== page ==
The one and only factory Low Drag lightweight E-type has been put back together in one of the most complex restorations ever to take place. When it crashed at the Montlhery circuit in 1964, the Lindner Nocker E-type was so badly damaged that a complete restoration was thought to be impossible. Now, some 47 years later, the car has been returned to its former glory using more than 90% of the original parts.
Four years ago Peter Neumark started restoring the mangled wreck at his Classic Motor Car business, CMC, in Bridgnorth. Many said it could not be done, and most of the parts, including the body panels, had been bent beyond recognition and could not be used. However, CMC's team of dedicated restorers put the car back to the condition it was just before the crash.
More than 5000 hours went into restoring the body alone. The original crashed monocoque, which had been deemed too difficult to restore in the 1970s, was disseminated into individual panels. Each panel was then flattened, repaired and reformed into the original shape. The structure was then riveted and spot welded together as per the original construction method.
The restoration was assisted by members of Peter's Lindner's own family – Lindner was the driver who died in the 1964 crash. His family provided old photographs and cine footage of the car.
Peter Wilson, who worked in Jaguar’s Competition Department in 1964 and on the car at the time, was also tremendously helpful. However, special praise must go to Andrew Turvey at CMC, who dedicated himself to ensuring that every aspect of this amazing car was built to the original spec.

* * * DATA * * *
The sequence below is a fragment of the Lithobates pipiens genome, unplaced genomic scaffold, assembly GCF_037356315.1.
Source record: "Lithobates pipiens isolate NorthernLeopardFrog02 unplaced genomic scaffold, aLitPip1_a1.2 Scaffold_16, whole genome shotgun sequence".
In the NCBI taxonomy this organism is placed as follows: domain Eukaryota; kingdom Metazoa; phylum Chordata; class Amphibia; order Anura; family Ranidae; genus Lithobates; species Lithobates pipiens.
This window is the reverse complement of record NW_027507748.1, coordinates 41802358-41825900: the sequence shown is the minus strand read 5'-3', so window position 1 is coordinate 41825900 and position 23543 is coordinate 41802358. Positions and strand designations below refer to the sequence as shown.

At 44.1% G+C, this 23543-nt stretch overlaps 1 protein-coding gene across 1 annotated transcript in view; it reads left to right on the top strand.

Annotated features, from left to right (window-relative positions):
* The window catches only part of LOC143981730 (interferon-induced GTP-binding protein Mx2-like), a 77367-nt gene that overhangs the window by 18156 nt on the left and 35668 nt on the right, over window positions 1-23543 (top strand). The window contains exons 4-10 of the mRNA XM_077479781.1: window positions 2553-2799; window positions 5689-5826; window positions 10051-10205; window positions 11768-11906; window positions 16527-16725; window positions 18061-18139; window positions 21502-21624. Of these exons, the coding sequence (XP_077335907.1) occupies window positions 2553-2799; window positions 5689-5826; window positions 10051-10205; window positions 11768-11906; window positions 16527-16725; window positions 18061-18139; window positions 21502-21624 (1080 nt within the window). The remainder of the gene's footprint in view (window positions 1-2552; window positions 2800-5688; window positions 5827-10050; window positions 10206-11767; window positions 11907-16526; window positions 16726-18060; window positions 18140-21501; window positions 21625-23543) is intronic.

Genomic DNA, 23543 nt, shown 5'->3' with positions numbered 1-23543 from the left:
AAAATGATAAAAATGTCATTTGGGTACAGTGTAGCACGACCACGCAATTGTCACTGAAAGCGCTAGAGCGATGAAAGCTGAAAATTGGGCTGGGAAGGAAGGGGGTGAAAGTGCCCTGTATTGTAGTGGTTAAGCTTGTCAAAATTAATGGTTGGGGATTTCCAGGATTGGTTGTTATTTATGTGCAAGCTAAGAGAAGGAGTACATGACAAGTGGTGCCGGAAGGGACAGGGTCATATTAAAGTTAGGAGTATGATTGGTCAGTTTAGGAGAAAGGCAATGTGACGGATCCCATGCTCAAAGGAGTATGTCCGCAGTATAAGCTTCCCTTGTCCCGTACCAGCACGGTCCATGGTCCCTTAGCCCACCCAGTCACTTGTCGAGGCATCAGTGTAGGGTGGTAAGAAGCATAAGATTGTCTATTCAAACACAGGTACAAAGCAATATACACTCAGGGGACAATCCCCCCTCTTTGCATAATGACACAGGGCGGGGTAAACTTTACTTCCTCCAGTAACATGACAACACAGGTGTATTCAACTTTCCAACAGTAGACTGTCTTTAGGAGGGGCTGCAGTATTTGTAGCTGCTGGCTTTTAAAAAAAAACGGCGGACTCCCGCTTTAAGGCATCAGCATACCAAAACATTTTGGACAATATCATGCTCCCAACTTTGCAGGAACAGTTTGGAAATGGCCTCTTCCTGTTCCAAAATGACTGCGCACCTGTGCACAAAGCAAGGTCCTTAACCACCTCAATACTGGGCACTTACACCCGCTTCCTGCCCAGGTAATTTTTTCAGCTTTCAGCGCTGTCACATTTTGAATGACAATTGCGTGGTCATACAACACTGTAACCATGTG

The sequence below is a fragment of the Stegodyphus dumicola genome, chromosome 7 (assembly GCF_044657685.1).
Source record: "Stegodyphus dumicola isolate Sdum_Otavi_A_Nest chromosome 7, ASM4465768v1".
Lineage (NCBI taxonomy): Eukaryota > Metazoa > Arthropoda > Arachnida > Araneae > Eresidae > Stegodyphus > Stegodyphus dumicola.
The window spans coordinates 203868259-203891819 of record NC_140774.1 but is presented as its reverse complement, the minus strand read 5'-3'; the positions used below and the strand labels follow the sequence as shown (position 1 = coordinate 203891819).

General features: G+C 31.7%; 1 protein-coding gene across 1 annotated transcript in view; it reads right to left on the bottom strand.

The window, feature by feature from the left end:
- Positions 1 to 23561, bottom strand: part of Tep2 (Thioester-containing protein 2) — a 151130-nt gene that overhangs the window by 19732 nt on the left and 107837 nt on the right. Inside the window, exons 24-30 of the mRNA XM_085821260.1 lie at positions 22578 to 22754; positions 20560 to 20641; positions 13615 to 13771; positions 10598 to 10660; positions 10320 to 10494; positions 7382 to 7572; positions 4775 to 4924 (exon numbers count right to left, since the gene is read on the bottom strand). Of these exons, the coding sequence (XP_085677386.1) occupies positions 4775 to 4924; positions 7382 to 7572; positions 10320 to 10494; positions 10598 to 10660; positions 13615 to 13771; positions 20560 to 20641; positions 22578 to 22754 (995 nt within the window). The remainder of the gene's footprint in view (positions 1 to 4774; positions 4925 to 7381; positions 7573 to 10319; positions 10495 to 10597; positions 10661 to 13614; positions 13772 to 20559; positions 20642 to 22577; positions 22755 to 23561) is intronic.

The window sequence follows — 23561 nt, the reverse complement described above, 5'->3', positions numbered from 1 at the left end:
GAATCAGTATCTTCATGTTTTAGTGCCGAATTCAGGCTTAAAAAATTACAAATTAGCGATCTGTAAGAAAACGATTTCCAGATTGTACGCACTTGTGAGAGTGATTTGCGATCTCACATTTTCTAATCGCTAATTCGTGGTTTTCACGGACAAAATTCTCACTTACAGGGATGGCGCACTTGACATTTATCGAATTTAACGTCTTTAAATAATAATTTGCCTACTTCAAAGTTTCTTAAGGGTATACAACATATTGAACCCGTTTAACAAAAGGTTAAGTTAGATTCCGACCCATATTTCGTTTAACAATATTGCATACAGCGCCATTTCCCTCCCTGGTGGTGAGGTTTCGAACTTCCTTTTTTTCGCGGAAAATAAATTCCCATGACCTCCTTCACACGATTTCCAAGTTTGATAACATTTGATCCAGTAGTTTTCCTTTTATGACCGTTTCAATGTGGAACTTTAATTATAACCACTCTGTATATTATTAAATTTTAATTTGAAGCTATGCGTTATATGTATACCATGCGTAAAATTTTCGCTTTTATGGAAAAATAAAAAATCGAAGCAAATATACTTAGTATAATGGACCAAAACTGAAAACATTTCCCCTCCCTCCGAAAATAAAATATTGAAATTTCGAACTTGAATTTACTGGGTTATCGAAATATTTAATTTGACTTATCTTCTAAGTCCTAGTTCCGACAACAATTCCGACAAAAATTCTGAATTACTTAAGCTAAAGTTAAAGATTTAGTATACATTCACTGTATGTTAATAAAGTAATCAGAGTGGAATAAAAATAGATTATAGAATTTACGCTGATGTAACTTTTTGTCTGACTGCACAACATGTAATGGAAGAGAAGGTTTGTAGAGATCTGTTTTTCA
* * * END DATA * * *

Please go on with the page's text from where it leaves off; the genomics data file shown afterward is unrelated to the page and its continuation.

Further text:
The importance of this car cannot be over estimated. It was one of only 12 lightweight E-Types built by Jaguar in 1963. In 1964 it was returned to Browns Lane, Coventry for its preparation as Jaguar's unofficial entry in the Le Mans 24hr that year. Malcolm Sayer had designed a special low-drag body, while work to the engine ensured it was the most powerful Jaguar the Competition Department had ever produced. It also became the last competition car prepared by the factory in Browns Lane, Coventry. It’s fitting then, that in this 50th Anniversary of the Jaguar E-Type, that this car should be reinstated now.
Since its rebirth, the car has been invited to some of the most famous events around the world but, before it goes to Italy and America, it was unveiled in Bridgnorth.
On hand to take part in the unveiling was Norman Dewis, Jaguar Cars’ famous test driver, as well as the original driver’s nephew, Tomas Fritz, plus the Frenchman who found the car in a garage ten years after it crashed, Patrick Lansard. They were together with the team who dedicated their lives to putting the Jaguar back to the way it was.